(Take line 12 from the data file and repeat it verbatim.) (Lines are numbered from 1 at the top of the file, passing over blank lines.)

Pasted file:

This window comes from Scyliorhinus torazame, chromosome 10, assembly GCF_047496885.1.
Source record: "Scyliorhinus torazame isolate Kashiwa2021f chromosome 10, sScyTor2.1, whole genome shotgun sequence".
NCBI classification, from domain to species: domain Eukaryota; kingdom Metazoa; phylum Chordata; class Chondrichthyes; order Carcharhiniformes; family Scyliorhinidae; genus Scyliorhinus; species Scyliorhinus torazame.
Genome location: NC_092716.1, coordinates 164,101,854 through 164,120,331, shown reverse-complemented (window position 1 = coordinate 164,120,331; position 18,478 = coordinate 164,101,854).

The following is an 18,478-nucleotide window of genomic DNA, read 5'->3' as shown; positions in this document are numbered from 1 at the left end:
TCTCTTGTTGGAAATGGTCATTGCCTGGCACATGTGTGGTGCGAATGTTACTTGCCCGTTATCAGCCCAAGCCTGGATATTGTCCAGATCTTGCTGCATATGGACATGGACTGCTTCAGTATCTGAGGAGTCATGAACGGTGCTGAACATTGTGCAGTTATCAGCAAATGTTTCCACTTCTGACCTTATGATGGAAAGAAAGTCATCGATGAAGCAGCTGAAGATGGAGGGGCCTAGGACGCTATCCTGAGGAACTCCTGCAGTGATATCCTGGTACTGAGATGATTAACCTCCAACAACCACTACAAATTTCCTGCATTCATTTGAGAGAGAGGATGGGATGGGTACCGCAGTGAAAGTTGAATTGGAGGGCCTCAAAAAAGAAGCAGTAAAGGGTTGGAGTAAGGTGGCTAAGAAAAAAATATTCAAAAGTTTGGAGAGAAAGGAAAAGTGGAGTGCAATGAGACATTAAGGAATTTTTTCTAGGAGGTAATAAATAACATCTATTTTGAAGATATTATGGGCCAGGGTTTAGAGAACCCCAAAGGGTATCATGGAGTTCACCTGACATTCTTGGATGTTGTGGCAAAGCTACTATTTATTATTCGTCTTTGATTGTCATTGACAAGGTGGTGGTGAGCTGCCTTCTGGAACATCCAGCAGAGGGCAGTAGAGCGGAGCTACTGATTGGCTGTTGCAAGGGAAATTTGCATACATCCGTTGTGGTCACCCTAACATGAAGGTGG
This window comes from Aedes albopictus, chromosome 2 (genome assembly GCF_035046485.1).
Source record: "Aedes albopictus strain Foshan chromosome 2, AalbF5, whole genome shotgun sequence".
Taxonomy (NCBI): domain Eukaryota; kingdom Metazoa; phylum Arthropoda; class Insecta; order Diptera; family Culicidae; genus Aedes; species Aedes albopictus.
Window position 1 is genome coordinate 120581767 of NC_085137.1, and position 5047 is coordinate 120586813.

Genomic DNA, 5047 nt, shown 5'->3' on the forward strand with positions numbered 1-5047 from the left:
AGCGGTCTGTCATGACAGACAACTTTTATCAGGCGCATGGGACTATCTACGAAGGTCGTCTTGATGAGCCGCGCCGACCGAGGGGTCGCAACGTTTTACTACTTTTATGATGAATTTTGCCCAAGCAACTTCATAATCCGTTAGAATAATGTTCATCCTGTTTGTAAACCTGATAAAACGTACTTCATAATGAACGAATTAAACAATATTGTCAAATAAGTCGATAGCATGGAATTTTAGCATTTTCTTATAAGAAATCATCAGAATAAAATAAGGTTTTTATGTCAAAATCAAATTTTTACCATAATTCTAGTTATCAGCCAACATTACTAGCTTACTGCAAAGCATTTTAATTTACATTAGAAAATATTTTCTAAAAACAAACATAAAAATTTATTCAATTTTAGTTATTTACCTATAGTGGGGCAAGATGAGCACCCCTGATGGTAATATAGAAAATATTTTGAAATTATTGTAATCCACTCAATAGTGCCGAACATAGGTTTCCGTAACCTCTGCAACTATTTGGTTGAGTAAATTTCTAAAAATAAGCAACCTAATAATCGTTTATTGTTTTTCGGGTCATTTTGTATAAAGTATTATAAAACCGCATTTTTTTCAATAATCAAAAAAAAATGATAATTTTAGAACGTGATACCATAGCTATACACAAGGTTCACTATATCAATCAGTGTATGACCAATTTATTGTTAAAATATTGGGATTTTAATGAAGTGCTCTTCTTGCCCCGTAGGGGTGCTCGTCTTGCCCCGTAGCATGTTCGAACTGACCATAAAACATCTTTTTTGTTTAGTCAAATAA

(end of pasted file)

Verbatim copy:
AGCGGTCTGTCATGACAGACAACTTTTATCAGGCGCATGGGACTATCTACGAAGGTCGTCTTGATGAGCCGCGCCGACCGAGGGGTCGCAACGTTTTACTACTTTTATGATGAATTTTGCCCAAGCAACTTCATAATCCGTTAGAATAATGTTCATCCTGTTTGTAAACCTGATAAAACGTACTTCATAATGAACGAATTAAACAATATTGTCAAATAAGTCGATAGCATGGAATTTTAGCATTTTCTTATAAGAAATCATCAGAATAAAATAAGGTTTTTATGTCAAAATCAAATTTTTACCATAATTCTAGTTATCAGCCAACATTACTAGCTTACTGCAAAGCATTTTAATTTACATTAGAAAATATTTTCTAAAAACAAACATAAAAATTTATTCAATTTTAGTTATTTACCTATAGTGGGGCAAGATGAGCACCCCTGATGGTAATATAGAAAATATTTTGAAATTATTGTAATCCACTCAATAGTGCCGAACATAGGTTTCCGTAACCTCTGCAACTATTTGGTTGAGTAAATTTCTAAAAATAAGCAACCTAATAATCGTTTATTGTTTTTCGGGTCATTTTGTATAAAGTATTATAAAACCGCATTTTTTTCAATAATCAAAAAAAAATGATAATTTTAGAACGTGATACCATAGCTATACACAAGGTTCACTATATCAATCAGTGTATGACCAATTTATTGTTAAAATATTGGGATTTTAATGAAGTGCTCTTCTTGCCCCGTAGGGGTGCTCGTCTTGCCCCGTAGCATGTTCGAACTGACCATAAAACATCTTTTTTGTTTAGTCAAATAA